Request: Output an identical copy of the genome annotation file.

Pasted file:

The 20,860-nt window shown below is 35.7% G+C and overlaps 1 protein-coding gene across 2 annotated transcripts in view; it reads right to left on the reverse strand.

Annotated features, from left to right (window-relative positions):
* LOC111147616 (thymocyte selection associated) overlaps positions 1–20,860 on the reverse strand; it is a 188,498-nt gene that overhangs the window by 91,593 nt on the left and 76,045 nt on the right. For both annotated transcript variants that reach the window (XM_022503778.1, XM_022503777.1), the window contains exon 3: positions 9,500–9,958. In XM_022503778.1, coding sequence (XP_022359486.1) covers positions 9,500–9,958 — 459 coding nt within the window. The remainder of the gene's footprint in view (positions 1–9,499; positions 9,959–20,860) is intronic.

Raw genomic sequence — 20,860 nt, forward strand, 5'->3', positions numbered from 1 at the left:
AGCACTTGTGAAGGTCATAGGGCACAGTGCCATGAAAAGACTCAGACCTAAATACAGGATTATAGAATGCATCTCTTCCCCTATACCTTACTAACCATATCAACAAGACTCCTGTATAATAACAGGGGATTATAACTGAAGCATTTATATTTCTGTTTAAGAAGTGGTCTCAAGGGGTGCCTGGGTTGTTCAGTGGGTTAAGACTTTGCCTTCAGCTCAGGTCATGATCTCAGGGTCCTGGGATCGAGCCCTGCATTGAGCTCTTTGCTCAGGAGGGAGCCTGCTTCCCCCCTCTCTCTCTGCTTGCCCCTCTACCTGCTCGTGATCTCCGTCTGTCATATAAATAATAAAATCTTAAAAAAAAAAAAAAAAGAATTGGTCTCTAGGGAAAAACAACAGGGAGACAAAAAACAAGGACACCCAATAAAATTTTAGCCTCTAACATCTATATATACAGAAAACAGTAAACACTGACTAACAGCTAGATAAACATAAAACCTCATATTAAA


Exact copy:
The 20,860-nt window shown below is 35.7% G+C and overlaps 1 protein-coding gene across 2 annotated transcripts in view; it reads right to left on the reverse strand.

Annotated features, from left to right (window-relative positions):
* LOC111147616 (thymocyte selection associated) overlaps positions 1–20,860 on the reverse strand; it is a 188,498-nt gene that overhangs the window by 91,593 nt on the left and 76,045 nt on the right. For both annotated transcript variants that reach the window (XM_022503778.1, XM_022503777.1), the window contains exon 3: positions 9,500–9,958. In XM_022503778.1, coding sequence (XP_022359486.1) covers positions 9,500–9,958 — 459 coding nt within the window. The remainder of the gene's footprint in view (positions 1–9,499; positions 9,959–20,860) is intronic.

Raw genomic sequence — 20,860 nt, forward strand, 5'->3', positions numbered from 1 at the left:
AGCACTTGTGAAGGTCATAGGGCACAGTGCCATGAAAAGACTCAGACCTAAATACAGGATTATAGAATGCATCTCTTCCCCTATACCTTACTAACCATATCAACAAGACTCCTGTATAATAACAGGGGATTATAACTGAAGCATTTATATTTCTGTTTAAGAAGTGGTCTCAAGGGGTGCCTGGGTTGTTCAGTGGGTTAAGACTTTGCCTTCAGCTCAGGTCATGATCTCAGGGTCCTGGGATCGAGCCCTGCATTGAGCTCTTTGCTCAGGAGGGAGCCTGCTTCCCCCCTCTCTCTCTGCTTGCCCCTCTACCTGCTCGTGATCTCCGTCTGTCATATAAATAATAAAATCTTAAAAAAAAAAAAAAAAGAATTGGTCTCTAGGGAAAAACAACAGGGAGACAAAAAACAAGGACACCCAATAAAATTTTAGCCTCTAACATCTATATATACAGAAAACAGTAAACACTGACTAACAGCTAGATAAACATAAAACCTCATATTAAA